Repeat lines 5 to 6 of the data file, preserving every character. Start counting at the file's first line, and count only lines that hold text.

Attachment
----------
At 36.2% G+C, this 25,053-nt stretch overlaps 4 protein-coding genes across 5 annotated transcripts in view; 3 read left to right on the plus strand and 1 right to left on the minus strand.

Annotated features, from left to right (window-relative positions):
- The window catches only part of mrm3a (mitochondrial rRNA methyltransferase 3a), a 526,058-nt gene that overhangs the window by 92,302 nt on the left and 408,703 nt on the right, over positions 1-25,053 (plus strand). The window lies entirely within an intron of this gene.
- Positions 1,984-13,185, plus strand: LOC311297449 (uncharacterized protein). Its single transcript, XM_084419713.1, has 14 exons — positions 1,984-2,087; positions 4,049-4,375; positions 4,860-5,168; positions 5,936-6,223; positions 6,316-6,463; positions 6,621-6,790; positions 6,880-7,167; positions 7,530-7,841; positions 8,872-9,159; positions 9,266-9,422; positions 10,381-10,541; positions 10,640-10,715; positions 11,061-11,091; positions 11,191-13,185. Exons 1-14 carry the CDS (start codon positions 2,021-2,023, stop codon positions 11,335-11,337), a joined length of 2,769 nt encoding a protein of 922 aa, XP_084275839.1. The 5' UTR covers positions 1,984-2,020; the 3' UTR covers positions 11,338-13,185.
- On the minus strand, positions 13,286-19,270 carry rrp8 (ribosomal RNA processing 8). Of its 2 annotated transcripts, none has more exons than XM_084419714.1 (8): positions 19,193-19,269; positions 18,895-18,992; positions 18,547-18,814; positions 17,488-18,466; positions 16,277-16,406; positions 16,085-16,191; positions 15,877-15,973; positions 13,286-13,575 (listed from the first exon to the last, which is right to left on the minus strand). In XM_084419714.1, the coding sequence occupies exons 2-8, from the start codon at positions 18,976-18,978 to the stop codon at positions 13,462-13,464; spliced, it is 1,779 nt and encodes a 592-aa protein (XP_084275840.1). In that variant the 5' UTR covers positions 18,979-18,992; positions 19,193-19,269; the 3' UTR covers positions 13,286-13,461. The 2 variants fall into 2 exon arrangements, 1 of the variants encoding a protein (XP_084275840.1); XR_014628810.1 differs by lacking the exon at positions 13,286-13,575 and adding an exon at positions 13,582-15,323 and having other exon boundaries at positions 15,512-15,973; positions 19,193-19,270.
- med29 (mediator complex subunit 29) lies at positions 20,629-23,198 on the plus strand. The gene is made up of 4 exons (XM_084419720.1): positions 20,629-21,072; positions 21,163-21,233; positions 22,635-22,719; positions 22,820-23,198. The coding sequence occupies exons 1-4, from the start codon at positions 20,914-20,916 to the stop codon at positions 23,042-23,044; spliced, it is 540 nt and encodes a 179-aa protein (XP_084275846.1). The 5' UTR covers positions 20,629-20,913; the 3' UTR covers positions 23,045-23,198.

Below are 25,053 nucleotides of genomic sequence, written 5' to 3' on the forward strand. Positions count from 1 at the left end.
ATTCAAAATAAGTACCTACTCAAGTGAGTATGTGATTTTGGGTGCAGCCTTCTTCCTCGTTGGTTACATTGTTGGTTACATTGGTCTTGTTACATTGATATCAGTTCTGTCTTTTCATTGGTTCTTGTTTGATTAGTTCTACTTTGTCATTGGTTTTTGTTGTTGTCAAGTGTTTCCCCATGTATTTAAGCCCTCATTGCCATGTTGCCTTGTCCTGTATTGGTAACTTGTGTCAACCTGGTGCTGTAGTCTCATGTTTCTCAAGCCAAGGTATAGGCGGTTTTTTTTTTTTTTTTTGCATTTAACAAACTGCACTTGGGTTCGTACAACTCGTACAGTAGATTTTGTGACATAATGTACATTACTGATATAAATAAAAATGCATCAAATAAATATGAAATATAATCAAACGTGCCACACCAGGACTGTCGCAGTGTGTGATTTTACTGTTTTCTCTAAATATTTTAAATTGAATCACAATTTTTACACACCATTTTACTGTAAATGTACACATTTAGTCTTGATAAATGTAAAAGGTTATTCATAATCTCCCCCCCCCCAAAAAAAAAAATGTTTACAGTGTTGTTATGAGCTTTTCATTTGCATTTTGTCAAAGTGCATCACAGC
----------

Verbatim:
- On the minus strand, positions 13,286-19,270 carry rrp8 (ribosomal RNA processing 8). Of its 2 annotated transcripts, none has more exons than XM_084419714.1 (8): positions 19,193-19,269; positions 18,895-18,992; positions 18,547-18,814; positions 17,488-18,466; positions 16,277-16,406; positions 16,085-16,191; positions 15,877-15,973; positions 13,286-13,575 (listed from the first exon to the last, which is right to left on the minus strand). In XM_084419714.1, the coding sequence occupies exons 2-8, from the start codon at positions 18,976-18,978 to the stop codon at positions 13,462-13,464; spliced, it is 1,779 nt and encodes a 592-aa protein (XP_084275840.1). In that variant the 5' UTR covers positions 18,979-18,992; positions 19,193-19,269; the 3' UTR covers positions 13,286-13,461. The 2 variants fall into 2 exon arrangements, 1 of the variants encoding a protein (XP_084275840.1); XR_014628810.1 differs by lacking the exon at positions 13,286-13,575 and adding an exon at positions 13,582-15,323 and having other exon boundaries at positions 15,512-15,973; positions 19,193-19,270.
- med29 (mediator complex subunit 29) lies at positions 20,629-23,198 on the plus strand. The gene is made up of 4 exons (XM_084419720.1): positions 20,629-21,072; positions 21,163-21,233; positions 22,635-22,719; positions 22,820-23,198. The coding sequence occupies exons 1-4, from the start codon at positions 20,914-20,916 to the stop codon at positions 23,042-23,044; spliced, it is 540 nt and encodes a 179-aa protein (XP_084275846.1). The 5' UTR covers positions 20,629-20,913; the 3' UTR covers positions 23,045-23,198.